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Texas District Court blocks DOL’s controversial new “persuader rule”

July 1, 2016

On June 27, 2016, a federal district court in Texas issued a nationwide preliminary injunction blocking implementation of the U.S. Department of Labor’s (DOL) new “persuader rule.” That new rule would have required employers and their lawyers and other advisers to file reports with the DOL concerning labor relations advice and services provided in responding to union organizing activity. The reports would have to detail the nature of those services and the amount paid for those services. The reports would be available online to the public, including unions. The court in National Federation of Independent Business v. Perez found that the new rule exceeded the DOL’s authority and violated the U.S. Constitution.

The federal Labor Management Reporting and Disclosure Act (LMRDA) defines persuader activity as “direct or indirect activity that is intended to persuade employees to exercise or not to exercise, or persuade employees as to the manner of exercising, the right to organize and bargain collectively through representatives of their own choosing.” An example of direct activity is conducting a meeting with employees to convince them not to support a union. An example of indirect persuader activity is an employer using a consultant to conduct union avoidance seminars with supervisors. There is an advice exemption which the DOL had interpreted to exclude reporting on indirect persuader activity by law firms, consultants and other advisors. The new persuader rule would have required reporting for a wide array of indirect persuader activities, including training supervisors on labor management relations matters, preparing materials for employers to distribute to employees, and developing or implementing personnel policies or actions for an employer with an object to persuade employees. For more than 50 years, the DOL did not require reporting for those activities when they were performed by a lawyer.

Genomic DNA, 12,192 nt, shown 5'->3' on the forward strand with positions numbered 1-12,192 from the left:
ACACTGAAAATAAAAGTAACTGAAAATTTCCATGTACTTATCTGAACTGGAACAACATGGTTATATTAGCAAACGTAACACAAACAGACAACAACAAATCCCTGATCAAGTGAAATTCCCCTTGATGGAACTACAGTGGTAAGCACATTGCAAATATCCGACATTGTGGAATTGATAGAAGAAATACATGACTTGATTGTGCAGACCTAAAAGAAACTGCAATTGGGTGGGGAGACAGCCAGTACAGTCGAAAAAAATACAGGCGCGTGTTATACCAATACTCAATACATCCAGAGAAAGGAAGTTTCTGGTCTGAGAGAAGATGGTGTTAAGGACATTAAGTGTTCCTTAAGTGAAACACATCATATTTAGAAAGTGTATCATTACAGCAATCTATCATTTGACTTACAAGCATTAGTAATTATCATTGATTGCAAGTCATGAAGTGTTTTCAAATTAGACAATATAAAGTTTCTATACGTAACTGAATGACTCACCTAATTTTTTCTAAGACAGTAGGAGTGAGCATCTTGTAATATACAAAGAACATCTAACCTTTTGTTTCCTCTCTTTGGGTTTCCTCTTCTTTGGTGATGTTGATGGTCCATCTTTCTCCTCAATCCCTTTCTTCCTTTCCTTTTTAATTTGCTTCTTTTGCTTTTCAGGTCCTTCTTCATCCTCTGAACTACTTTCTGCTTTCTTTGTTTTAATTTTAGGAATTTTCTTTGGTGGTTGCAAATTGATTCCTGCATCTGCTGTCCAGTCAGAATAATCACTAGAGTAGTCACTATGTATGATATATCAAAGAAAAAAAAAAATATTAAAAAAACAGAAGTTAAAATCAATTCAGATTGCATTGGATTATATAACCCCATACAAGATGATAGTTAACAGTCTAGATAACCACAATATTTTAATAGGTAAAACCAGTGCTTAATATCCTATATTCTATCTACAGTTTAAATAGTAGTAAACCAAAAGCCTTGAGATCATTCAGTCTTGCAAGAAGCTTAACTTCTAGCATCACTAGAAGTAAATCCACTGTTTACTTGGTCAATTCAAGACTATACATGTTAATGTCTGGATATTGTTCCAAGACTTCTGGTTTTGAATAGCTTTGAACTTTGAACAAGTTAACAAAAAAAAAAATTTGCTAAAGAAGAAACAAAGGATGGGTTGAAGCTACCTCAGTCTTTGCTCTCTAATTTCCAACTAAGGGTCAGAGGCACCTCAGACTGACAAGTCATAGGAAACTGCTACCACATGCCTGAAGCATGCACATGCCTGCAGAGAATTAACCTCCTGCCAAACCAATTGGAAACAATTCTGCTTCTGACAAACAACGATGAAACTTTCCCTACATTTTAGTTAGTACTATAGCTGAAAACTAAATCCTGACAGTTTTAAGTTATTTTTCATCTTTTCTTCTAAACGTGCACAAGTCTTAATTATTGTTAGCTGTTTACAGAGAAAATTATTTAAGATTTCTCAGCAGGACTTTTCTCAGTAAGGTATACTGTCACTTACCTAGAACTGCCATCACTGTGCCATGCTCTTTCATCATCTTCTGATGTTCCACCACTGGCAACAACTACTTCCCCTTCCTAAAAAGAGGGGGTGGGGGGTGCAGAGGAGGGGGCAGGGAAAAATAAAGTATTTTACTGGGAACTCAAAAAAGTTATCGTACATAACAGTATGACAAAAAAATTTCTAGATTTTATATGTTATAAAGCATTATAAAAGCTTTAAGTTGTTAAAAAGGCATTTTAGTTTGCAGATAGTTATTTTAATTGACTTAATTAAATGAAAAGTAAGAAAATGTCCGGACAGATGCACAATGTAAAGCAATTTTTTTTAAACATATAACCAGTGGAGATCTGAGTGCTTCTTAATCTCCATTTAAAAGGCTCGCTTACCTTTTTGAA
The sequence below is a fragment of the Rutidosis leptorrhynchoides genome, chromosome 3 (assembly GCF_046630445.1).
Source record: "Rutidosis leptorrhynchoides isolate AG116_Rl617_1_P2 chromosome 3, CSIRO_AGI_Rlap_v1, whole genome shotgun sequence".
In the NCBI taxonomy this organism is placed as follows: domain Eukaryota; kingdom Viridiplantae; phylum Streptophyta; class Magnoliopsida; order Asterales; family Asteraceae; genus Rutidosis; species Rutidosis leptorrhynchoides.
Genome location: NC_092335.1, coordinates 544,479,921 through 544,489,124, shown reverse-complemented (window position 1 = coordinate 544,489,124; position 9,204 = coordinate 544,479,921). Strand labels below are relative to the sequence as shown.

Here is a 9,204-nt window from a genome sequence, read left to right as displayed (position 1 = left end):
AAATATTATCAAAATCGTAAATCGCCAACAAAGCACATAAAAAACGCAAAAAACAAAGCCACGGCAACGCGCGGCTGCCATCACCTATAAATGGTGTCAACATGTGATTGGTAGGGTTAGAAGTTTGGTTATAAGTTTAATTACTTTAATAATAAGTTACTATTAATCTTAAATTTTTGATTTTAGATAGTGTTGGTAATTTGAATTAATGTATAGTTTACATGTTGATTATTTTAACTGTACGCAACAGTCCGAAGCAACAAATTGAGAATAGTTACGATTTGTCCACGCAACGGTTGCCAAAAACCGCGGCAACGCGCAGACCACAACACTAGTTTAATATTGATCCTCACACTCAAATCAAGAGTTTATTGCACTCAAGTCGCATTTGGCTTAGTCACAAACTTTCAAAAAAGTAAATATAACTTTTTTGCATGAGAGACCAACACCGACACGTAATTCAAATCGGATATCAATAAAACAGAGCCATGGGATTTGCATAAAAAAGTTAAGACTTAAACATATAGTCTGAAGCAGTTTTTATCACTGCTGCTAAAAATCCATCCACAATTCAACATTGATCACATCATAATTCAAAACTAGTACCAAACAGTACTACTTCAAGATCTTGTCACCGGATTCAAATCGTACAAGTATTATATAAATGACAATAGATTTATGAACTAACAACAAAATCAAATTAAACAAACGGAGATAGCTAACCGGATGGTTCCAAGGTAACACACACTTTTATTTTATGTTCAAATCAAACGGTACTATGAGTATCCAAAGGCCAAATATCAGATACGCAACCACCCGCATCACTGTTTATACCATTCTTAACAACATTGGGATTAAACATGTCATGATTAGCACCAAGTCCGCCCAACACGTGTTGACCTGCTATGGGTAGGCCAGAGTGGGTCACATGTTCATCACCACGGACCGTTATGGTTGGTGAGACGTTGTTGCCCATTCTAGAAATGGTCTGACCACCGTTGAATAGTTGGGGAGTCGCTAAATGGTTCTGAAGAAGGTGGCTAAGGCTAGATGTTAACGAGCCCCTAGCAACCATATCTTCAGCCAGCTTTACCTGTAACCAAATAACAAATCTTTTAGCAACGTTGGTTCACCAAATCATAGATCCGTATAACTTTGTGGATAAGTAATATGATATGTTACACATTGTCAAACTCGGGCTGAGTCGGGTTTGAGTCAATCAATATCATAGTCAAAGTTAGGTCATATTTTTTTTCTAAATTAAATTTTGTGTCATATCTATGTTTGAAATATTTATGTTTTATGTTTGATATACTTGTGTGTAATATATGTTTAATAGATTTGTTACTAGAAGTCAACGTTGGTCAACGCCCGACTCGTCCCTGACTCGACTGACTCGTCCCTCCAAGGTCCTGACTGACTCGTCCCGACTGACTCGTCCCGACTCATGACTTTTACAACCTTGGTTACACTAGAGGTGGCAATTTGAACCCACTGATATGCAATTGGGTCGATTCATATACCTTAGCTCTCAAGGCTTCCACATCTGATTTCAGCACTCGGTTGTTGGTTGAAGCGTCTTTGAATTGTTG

For now, the injunction blocks implementation of the new rule and will not require employers and their lawyers to file reports with the DOL. Employers and consultants still must report direct persuader activity. Penalties for violating the reporting requirement include fines and possible prison time. In addition to the case in Texas, there are two other federal court challenges to the new rule that are still pending.

Honigman’s Labor and Employment Department will provide updates on developments in the cases challenging the new rule.